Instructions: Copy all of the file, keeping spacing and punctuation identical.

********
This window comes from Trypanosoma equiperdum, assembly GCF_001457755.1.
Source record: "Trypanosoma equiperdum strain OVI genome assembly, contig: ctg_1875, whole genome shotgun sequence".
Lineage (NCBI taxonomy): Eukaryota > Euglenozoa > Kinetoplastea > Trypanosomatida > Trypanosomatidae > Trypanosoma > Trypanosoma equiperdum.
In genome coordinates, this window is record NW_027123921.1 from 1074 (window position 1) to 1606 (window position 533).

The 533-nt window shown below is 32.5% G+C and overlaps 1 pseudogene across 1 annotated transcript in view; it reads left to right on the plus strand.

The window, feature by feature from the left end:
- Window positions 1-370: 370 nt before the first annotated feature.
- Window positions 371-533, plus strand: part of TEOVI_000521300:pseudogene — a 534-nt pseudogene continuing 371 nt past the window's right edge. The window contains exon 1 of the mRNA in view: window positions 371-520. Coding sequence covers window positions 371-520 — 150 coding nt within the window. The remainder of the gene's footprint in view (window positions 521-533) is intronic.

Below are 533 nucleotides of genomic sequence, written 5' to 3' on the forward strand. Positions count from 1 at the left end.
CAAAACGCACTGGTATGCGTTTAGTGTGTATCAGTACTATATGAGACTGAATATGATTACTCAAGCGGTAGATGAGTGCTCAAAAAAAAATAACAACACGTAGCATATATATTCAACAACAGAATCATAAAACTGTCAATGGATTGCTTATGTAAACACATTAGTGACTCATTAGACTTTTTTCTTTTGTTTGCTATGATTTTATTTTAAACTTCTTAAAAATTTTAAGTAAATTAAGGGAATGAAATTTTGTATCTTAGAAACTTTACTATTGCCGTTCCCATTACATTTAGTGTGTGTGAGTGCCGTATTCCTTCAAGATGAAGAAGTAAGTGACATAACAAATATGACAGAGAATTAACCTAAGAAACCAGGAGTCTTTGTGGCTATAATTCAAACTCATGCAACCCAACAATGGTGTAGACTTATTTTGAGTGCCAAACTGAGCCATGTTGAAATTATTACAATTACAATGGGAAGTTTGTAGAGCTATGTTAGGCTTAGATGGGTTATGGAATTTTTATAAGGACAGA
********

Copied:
This window comes from Trypanosoma equiperdum, assembly GCF_001457755.1.
Source record: "Trypanosoma equiperdum strain OVI genome assembly, contig: ctg_1875, whole genome shotgun sequence".
Lineage (NCBI taxonomy): Eukaryota > Euglenozoa > Kinetoplastea > Trypanosomatida > Trypanosomatidae > Trypanosoma > Trypanosoma equiperdum.
In genome coordinates, this window is record NW_027123921.1 from 1074 (window position 1) to 1606 (window position 533).

The 533-nt window shown below is 32.5% G+C and overlaps 1 pseudogene across 1 annotated transcript in view; it reads left to right on the plus strand.

The window, feature by feature from the left end:
- Window positions 1-370: 370 nt before the first annotated feature.
- Window positions 371-533, plus strand: part of TEOVI_000521300:pseudogene — a 534-nt pseudogene continuing 371 nt past the window's right edge. The window contains exon 1 of the mRNA in view: window positions 371-520. Coding sequence covers window positions 371-520 — 150 coding nt within the window. The remainder of the gene's footprint in view (window positions 521-533) is intronic.

Below are 533 nucleotides of genomic sequence, written 5' to 3' on the forward strand. Positions count from 1 at the left end.
CAAAACGCACTGGTATGCGTTTAGTGTGTATCAGTACTATATGAGACTGAATATGATTACTCAAGCGGTAGATGAGTGCTCAAAAAAAAATAACAACACGTAGCATATATATTCAACAACAGAATCATAAAACTGTCAATGGATTGCTTATGTAAACACATTAGTGACTCATTAGACTTTTTTCTTTTGTTTGCTATGATTTTATTTTAAACTTCTTAAAAATTTTAAGTAAATTAAGGGAATGAAATTTTGTATCTTAGAAACTTTACTATTGCCGTTCCCATTACATTTAGTGTGTGTGAGTGCCGTATTCCTTCAAGATGAAGAAGTAAGTGACATAACAAATATGACAGAGAATTAACCTAAGAAACCAGGAGTCTTTGTGGCTATAATTCAAACTCATGCAACCCAACAATGGTGTAGACTTATTTTGAGTGCCAAACTGAGCCATGTTGAAATTATTACAATTACAATGGGAAGTTTGTAGAGCTATGTTAGGCTTAGATGGGTTATGGAATTTTTATAAGGACAGA